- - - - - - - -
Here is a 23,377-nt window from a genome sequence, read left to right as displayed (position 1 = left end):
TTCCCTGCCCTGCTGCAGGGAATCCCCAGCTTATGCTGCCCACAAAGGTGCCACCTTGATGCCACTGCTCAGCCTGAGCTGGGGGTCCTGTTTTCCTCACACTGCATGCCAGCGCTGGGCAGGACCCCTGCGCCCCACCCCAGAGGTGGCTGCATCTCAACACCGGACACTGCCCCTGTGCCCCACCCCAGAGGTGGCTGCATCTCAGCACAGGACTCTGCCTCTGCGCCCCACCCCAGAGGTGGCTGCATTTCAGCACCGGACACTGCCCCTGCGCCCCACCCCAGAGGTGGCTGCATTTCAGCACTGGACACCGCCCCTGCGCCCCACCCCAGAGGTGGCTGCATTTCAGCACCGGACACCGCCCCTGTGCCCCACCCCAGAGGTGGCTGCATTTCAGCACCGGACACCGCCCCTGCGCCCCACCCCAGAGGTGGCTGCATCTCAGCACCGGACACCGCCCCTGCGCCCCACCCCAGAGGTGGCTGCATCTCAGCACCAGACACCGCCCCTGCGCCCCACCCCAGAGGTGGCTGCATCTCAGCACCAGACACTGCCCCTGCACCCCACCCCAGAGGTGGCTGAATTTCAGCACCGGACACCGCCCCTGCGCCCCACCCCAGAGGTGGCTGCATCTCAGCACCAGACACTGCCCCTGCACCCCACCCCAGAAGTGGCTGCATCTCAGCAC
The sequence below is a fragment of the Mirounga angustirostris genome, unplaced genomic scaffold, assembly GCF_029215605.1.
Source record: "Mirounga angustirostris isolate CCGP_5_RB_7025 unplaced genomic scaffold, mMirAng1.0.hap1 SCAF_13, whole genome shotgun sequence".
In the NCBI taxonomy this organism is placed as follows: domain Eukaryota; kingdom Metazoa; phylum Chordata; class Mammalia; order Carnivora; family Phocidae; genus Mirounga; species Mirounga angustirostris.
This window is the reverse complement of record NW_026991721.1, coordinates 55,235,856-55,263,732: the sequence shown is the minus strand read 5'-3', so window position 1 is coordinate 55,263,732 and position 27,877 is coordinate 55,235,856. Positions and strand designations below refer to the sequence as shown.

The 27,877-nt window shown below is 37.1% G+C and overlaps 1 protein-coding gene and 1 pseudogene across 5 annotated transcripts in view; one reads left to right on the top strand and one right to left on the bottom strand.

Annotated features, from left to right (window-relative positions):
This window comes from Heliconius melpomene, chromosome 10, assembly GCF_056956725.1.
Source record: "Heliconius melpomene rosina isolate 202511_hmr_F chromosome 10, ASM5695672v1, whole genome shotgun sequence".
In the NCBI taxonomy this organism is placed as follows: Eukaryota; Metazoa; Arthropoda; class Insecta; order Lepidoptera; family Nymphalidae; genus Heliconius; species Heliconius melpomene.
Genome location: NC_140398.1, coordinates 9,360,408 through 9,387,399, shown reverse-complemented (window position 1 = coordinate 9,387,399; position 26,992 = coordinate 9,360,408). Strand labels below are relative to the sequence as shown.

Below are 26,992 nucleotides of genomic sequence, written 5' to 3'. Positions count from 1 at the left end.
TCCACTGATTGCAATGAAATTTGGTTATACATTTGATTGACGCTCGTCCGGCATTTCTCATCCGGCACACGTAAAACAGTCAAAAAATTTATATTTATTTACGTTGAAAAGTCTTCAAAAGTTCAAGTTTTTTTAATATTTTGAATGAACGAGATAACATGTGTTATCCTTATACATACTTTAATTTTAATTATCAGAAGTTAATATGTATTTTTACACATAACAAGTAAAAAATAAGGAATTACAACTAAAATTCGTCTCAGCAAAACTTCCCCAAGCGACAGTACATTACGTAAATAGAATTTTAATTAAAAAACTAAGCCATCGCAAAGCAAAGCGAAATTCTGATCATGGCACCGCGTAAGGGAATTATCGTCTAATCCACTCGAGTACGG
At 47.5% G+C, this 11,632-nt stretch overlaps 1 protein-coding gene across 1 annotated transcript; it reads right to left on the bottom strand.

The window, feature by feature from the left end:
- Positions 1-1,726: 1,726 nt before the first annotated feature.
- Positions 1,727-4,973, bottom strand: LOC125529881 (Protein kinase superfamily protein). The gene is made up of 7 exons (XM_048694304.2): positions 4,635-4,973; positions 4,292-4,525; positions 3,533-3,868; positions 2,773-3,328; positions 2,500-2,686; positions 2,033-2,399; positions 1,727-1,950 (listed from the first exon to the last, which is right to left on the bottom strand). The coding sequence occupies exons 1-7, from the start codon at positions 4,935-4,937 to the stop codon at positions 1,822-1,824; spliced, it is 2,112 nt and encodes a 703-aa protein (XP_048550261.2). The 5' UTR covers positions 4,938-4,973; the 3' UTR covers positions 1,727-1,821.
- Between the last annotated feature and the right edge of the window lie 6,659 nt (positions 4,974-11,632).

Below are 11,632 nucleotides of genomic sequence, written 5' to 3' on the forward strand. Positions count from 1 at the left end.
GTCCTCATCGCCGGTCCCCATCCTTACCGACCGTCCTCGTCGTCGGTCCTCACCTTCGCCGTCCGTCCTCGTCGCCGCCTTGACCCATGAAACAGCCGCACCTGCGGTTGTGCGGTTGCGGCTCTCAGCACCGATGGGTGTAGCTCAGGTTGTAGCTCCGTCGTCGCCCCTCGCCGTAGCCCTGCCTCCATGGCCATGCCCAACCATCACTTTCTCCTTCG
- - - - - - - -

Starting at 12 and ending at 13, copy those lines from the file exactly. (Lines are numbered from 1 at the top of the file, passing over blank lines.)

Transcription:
Genome location: NC_140398.1, coordinates 9,360,408 through 9,387,399, shown reverse-complemented (window position 1 = coordinate 9,387,399; position 26,992 = coordinate 9,360,408). Strand labels below are relative to the sequence as shown.

Below are 26,992 nucleotides of genomic sequence, written 5' to 3'. Positions count from 1 at the left end.